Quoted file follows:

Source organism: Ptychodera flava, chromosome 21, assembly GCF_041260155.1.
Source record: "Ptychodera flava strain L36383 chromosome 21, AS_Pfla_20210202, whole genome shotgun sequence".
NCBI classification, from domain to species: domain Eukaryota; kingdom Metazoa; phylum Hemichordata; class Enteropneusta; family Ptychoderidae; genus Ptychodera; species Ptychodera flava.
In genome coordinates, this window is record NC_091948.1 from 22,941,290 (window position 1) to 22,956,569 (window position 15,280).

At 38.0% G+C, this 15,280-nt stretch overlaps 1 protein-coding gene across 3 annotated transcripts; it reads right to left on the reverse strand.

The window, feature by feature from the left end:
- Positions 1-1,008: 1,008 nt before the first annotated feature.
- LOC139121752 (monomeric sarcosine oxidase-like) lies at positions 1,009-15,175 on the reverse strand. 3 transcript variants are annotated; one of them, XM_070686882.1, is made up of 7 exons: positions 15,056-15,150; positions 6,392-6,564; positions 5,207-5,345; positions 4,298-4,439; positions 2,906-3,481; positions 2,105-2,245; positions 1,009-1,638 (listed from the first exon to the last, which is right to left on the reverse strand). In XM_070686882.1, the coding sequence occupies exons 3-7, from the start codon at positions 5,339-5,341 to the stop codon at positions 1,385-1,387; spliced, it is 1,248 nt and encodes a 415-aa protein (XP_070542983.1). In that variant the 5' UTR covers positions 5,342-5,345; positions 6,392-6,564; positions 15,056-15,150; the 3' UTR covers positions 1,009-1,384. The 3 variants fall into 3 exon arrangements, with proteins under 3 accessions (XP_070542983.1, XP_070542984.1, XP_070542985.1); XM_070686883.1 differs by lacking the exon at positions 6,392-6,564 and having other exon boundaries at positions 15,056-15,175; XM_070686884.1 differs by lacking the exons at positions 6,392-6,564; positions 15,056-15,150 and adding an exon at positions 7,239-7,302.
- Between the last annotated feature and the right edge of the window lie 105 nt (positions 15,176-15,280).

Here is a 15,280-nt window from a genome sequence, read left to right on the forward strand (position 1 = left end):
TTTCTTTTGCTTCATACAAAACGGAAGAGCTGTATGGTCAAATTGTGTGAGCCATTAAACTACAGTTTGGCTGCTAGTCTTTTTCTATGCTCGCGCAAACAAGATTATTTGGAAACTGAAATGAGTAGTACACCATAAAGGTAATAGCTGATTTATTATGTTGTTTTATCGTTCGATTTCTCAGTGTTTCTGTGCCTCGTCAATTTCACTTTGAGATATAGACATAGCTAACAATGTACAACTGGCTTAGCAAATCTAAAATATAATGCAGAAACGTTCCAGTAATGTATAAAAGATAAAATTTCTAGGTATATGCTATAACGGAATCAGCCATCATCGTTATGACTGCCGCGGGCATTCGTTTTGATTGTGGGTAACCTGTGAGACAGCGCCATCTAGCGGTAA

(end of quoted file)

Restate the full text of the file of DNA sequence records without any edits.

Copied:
Source organism: Ptychodera flava, chromosome 21, assembly GCF_041260155.1.
Source record: "Ptychodera flava strain L36383 chromosome 21, AS_Pfla_20210202, whole genome shotgun sequence".
NCBI classification, from domain to species: domain Eukaryota; kingdom Metazoa; phylum Hemichordata; class Enteropneusta; family Ptychoderidae; genus Ptychodera; species Ptychodera flava.
In genome coordinates, this window is record NC_091948.1 from 22,941,290 (window position 1) to 22,956,569 (window position 15,280).

At 38.0% G+C, this 15,280-nt stretch overlaps 1 protein-coding gene across 3 annotated transcripts; it reads right to left on the reverse strand.

The window, feature by feature from the left end:
- Positions 1-1,008: 1,008 nt before the first annotated feature.
- LOC139121752 (monomeric sarcosine oxidase-like) lies at positions 1,009-15,175 on the reverse strand. 3 transcript variants are annotated; one of them, XM_070686882.1, is made up of 7 exons: positions 15,056-15,150; positions 6,392-6,564; positions 5,207-5,345; positions 4,298-4,439; positions 2,906-3,481; positions 2,105-2,245; positions 1,009-1,638 (listed from the first exon to the last, which is right to left on the reverse strand). In XM_070686882.1, the coding sequence occupies exons 3-7, from the start codon at positions 5,339-5,341 to the stop codon at positions 1,385-1,387; spliced, it is 1,248 nt and encodes a 415-aa protein (XP_070542983.1). In that variant the 5' UTR covers positions 5,342-5,345; positions 6,392-6,564; positions 15,056-15,150; the 3' UTR covers positions 1,009-1,384. The 3 variants fall into 3 exon arrangements, with proteins under 3 accessions (XP_070542983.1, XP_070542984.1, XP_070542985.1); XM_070686883.1 differs by lacking the exon at positions 6,392-6,564 and having other exon boundaries at positions 15,056-15,175; XM_070686884.1 differs by lacking the exons at positions 6,392-6,564; positions 15,056-15,150 and adding an exon at positions 7,239-7,302.
- Between the last annotated feature and the right edge of the window lie 105 nt (positions 15,176-15,280).

Here is a 15,280-nt window from a genome sequence, read left to right on the forward strand (position 1 = left end):
TTTCTTTTGCTTCATACAAAACGGAAGAGCTGTATGGTCAAATTGTGTGAGCCATTAAACTACAGTTTGGCTGCTAGTCTTTTTCTATGCTCGCGCAAACAAGATTATTTGGAAACTGAAATGAGTAGTACACCATAAAGGTAATAGCTGATTTATTATGTTGTTTTATCGTTCGATTTCTCAGTGTTTCTGTGCCTCGTCAATTTCACTTTGAGATATAGACATAGCTAACAATGTACAACTGGCTTAGCAAATCTAAAATATAATGCAGAAACGTTCCAGTAATGTATAAAAGATAAAATTTCTAGGTATATGCTATAACGGAATCAGCCATCATCGTTATGACTGCCGCGGGCATTCGTTTTGATTGTGGGTAACCTGTGAGACAGCGCCATCTAGCGGTAA